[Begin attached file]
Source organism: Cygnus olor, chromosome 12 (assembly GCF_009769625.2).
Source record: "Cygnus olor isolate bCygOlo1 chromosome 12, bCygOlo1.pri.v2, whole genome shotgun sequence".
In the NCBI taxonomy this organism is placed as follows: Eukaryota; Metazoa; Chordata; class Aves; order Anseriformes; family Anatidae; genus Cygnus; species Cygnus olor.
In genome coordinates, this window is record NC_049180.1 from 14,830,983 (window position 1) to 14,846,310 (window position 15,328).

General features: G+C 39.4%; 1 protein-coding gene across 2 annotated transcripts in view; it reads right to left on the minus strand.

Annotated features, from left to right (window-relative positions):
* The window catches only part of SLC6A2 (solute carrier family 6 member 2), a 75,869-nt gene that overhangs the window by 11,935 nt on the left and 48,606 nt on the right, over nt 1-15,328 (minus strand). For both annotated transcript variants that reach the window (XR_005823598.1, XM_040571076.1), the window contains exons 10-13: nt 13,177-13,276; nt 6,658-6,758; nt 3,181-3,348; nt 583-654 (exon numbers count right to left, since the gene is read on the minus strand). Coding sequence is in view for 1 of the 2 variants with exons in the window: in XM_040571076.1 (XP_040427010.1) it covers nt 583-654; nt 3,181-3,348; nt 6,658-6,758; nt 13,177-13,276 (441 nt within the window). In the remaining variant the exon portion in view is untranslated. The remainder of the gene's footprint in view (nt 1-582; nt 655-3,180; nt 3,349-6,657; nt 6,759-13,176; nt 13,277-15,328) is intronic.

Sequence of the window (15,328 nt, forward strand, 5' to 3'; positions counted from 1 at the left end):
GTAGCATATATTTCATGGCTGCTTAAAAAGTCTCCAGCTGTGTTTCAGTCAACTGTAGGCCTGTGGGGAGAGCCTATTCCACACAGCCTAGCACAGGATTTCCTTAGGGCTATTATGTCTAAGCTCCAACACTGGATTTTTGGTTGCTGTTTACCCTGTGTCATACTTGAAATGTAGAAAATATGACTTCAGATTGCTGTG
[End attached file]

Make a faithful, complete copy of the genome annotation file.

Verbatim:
Source organism: Cygnus olor, chromosome 12 (assembly GCF_009769625.2).
Source record: "Cygnus olor isolate bCygOlo1 chromosome 12, bCygOlo1.pri.v2, whole genome shotgun sequence".
In the NCBI taxonomy this organism is placed as follows: Eukaryota; Metazoa; Chordata; class Aves; order Anseriformes; family Anatidae; genus Cygnus; species Cygnus olor.
In genome coordinates, this window is record NC_049180.1 from 14,830,983 (window position 1) to 14,846,310 (window position 15,328).

General features: G+C 39.4%; 1 protein-coding gene across 2 annotated transcripts in view; it reads right to left on the minus strand.

Annotated features, from left to right (window-relative positions):
* The window catches only part of SLC6A2 (solute carrier family 6 member 2), a 75,869-nt gene that overhangs the window by 11,935 nt on the left and 48,606 nt on the right, over nt 1-15,328 (minus strand). For both annotated transcript variants that reach the window (XR_005823598.1, XM_040571076.1), the window contains exons 10-13: nt 13,177-13,276; nt 6,658-6,758; nt 3,181-3,348; nt 583-654 (exon numbers count right to left, since the gene is read on the minus strand). Coding sequence is in view for 1 of the 2 variants with exons in the window: in XM_040571076.1 (XP_040427010.1) it covers nt 583-654; nt 3,181-3,348; nt 6,658-6,758; nt 13,177-13,276 (441 nt within the window). In the remaining variant the exon portion in view is untranslated. The remainder of the gene's footprint in view (nt 1-582; nt 655-3,180; nt 3,349-6,657; nt 6,759-13,176; nt 13,277-15,328) is intronic.

Sequence of the window (15,328 nt, forward strand, 5' to 3'; positions counted from 1 at the left end):
GTAGCATATATTTCATGGCTGCTTAAAAAGTCTCCAGCTGTGTTTCAGTCAACTGTAGGCCTGTGGGGAGAGCCTATTCCACACAGCCTAGCACAGGATTTCCTTAGGGCTATTATGTCTAAGCTCCAACACTGGATTTTTGGTTGCTGTTTACCCTGTGTCATACTTGAAATGTAGAAAATATGACTTCAGATTGCTGTG